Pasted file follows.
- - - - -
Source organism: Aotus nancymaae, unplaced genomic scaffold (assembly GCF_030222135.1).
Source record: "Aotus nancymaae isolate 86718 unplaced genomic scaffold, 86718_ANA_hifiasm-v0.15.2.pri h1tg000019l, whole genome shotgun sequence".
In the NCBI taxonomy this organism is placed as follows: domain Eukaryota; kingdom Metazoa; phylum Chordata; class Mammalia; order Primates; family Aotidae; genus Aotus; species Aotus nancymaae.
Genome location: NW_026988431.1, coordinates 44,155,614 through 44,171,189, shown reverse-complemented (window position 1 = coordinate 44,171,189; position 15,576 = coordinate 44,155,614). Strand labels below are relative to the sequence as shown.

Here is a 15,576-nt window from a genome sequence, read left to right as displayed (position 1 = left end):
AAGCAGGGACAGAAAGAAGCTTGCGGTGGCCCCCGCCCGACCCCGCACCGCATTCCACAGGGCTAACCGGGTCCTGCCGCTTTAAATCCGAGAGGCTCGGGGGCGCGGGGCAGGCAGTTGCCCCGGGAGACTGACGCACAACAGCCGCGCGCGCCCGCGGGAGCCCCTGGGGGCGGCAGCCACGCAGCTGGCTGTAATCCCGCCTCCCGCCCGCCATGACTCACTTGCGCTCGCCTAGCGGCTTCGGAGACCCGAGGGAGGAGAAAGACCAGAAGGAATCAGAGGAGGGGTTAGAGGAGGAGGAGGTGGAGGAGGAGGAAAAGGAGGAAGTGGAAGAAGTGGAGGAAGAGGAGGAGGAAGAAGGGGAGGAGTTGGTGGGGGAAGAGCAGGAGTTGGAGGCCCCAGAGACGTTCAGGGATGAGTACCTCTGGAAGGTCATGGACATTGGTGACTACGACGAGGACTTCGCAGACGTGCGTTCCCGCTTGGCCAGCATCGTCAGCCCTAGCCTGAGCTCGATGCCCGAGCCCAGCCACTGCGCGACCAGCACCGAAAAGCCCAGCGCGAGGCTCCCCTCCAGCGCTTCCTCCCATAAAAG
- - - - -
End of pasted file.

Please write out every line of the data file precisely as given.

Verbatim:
Source organism: Aotus nancymaae, unplaced genomic scaffold (assembly GCF_030222135.1).
Source record: "Aotus nancymaae isolate 86718 unplaced genomic scaffold, 86718_ANA_hifiasm-v0.15.2.pri h1tg000019l, whole genome shotgun sequence".
In the NCBI taxonomy this organism is placed as follows: domain Eukaryota; kingdom Metazoa; phylum Chordata; class Mammalia; order Primates; family Aotidae; genus Aotus; species Aotus nancymaae.
Genome location: NW_026988431.1, coordinates 44,155,614 through 44,171,189, shown reverse-complemented (window position 1 = coordinate 44,171,189; position 15,576 = coordinate 44,155,614). Strand labels below are relative to the sequence as shown.

Here is a 15,576-nt window from a genome sequence, read left to right as displayed (position 1 = left end):
AAGCAGGGACAGAAAGAAGCTTGCGGTGGCCCCCGCCCGACCCCGCACCGCATTCCACAGGGCTAACCGGGTCCTGCCGCTTTAAATCCGAGAGGCTCGGGGGCGCGGGGCAGGCAGTTGCCCCGGGAGACTGACGCACAACAGCCGCGCGCGCCCGCGGGAGCCCCTGGGGGCGGCAGCCACGCAGCTGGCTGTAATCCCGCCTCCCGCCCGCCATGACTCACTTGCGCTCGCCTAGCGGCTTCGGAGACCCGAGGGAGGAGAAAGACCAGAAGGAATCAGAGGAGGGGTTAGAGGAGGAGGAGGTGGAGGAGGAGGAAAAGGAGGAAGTGGAAGAAGTGGAGGAAGAGGAGGAGGAAGAAGGGGAGGAGTTGGTGGGGGAAGAGCAGGAGTTGGAGGCCCCAGAGACGTTCAGGGATGAGTACCTCTGGAAGGTCATGGACATTGGTGACTACGACGAGGACTTCGCAGACGTGCGTTCCCGCTTGGCCAGCATCGTCAGCCCTAGCCTGAGCTCGATGCCCGAGCCCAGCCACTGCGCGACCAGCACCGAAAAGCCCAGCGCGAGGCTCCCCTCCAGCGCTTCCTCCCATAAAAG